The Great East Japan Earthquake occurred on March 11, 2011, and was followed by a nuclear accident at the Fukushima Daiichi Nuclear Power Plant. The government ordered a mandatory evacuation from the high radioactive concentration area in Fukushima. This evacuation may have forced many evacuees to change specific aspects of their lifestyles such as diet and physical activity, which in turn may lead to future incidence of lifestyle diseases such as cardiovascular diseases (CVDs). To address this concern, the association between the evacuation and changes in CVD risk factors before and after the disaster was examined in the Fukushima Health Management Survey. In the present study, we reviewed the results of longitudinal studies in the Fukushima Health Management Survey. The proportion of overweight/obese people and those with hypertension, diabetes mellitus, dyslipidemia, liver dysfunction, atrial fibrillation, and polycythemia increased after the disaster. Furthermore, the evacuation was associated with an increase of these cardiovascular risk factors. Therefore, evacuees may be more disposed to CVDs such as myocardial infarction and stroke after the disaster. The prevention of future CVDs among evacuees from Fukushima requires ongoing preventive programs for obesity, hypertension, diabetes mellitus, and dyslipidemia, in collaboration with local governments and communities.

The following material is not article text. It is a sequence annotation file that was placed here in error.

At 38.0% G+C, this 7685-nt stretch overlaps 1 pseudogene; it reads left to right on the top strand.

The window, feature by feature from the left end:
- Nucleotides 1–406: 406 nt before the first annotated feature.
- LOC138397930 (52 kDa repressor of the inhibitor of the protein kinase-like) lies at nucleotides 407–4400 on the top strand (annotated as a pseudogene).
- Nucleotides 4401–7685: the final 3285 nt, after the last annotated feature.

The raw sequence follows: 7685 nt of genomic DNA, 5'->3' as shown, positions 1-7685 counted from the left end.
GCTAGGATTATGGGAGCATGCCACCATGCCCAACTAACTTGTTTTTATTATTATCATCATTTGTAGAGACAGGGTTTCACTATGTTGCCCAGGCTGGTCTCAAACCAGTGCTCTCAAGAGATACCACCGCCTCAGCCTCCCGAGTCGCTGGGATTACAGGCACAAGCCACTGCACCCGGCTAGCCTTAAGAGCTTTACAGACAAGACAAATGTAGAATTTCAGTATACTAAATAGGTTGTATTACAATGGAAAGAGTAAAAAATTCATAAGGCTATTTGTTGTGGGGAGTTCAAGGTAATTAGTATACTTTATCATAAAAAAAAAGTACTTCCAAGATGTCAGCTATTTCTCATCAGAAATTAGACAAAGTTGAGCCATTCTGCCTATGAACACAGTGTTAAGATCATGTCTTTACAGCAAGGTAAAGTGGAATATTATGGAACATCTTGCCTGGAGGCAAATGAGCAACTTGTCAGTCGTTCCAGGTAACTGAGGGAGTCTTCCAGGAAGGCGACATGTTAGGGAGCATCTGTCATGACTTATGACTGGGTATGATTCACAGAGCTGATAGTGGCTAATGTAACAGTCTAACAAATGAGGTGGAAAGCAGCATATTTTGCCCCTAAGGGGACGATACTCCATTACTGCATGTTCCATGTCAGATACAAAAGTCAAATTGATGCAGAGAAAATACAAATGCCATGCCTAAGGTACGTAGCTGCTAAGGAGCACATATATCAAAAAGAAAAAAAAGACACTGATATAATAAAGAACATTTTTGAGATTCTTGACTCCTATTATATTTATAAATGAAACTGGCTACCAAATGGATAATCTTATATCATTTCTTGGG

- non-communicable diseases
- population studies
- psychological/behavioral medicine
- social determinants of health
ASJC Scopus subject areas
- Public Health, Environmental and Occupational Health